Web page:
A U.S.-led coalition has killed 10 Islamic State leaders in the past month with targeted airstrikes, including individuals linked to last month’s attacks in Paris according to a spokesman for the coalition.
The 10 leaders were killed mainly by drone strikes in Iraq and Syria, according to U.S. Army Colonel Steve Warren, a spokesman for the U.S.-led military campaign against Islamic State. He said one was directly tied to those who planned the violence in Paris and was actively planning other assaults against the West.
Most appeared to be mid-level leaders.
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One of those killed was Abdul Qader Hakim, who Warren said facilitated the Islamic State’s external operations, and had links to the Paris attack network.
He was killed in Mosul on Dec. 26.
BREAKING: Charaffe al Mouadan, Syrian-based leader with a direct link to Abaaoud, (Paris attack cell leader), was killed on Dec. 24.
— COL Steve Warren (@OIRSpox) December 29, 2015
Another was Syrian-based leader Charaffe al Mouadan, who also had direct links to the Paris attacks. He was killed Dec. 24, Warren said.
“Al Mouadan was actively planning attacks against the west. We will hunt ISIL leaders working to inspire attacks against US and our allies,” Warren said on Twitter.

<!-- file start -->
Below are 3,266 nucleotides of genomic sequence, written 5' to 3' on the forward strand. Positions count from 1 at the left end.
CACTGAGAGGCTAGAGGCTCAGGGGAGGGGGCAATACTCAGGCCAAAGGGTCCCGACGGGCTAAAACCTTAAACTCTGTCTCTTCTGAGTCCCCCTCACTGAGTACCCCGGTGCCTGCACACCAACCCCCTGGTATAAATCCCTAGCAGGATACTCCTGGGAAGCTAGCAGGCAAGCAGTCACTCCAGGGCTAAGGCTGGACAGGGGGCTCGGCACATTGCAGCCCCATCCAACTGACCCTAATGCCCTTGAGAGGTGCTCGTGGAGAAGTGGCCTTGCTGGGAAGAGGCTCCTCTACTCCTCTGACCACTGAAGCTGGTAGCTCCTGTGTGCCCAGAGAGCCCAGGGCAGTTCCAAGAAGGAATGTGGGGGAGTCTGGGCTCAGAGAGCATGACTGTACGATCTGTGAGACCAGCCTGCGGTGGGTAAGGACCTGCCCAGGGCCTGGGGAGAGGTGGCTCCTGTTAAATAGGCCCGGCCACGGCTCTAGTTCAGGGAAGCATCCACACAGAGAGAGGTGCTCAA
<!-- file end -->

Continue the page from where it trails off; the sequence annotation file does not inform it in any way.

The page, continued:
He said that one of the others killed was from Bangladesh but spent time in Britain and was a hacker for the Islamic State group and coordinated anti-surveillance technology.
By Dec. 24 the U.S. and its allies had conducted 31 airstrikes against Islamic State in Iraq and Syria, the coalition leading the operations said in a statement.
In Syria, a dozen strikes using fighters and drones were carried out near five cities, including near Dayr Az Zawr, Mar’a and Manbij. The targets struck included a crude oil collection point, seven tactical fighting units, and destroyed several vehicles and wounded three Islamic State fighters.
In Iraq, the coalition staged 19 strikes near nine cities, including seven strikes near Mosul and three near Ramadi that destroyed 16 fighting positions, several tunnels, vehicles and bunkers.
Reuters and AP wires contributed to this report.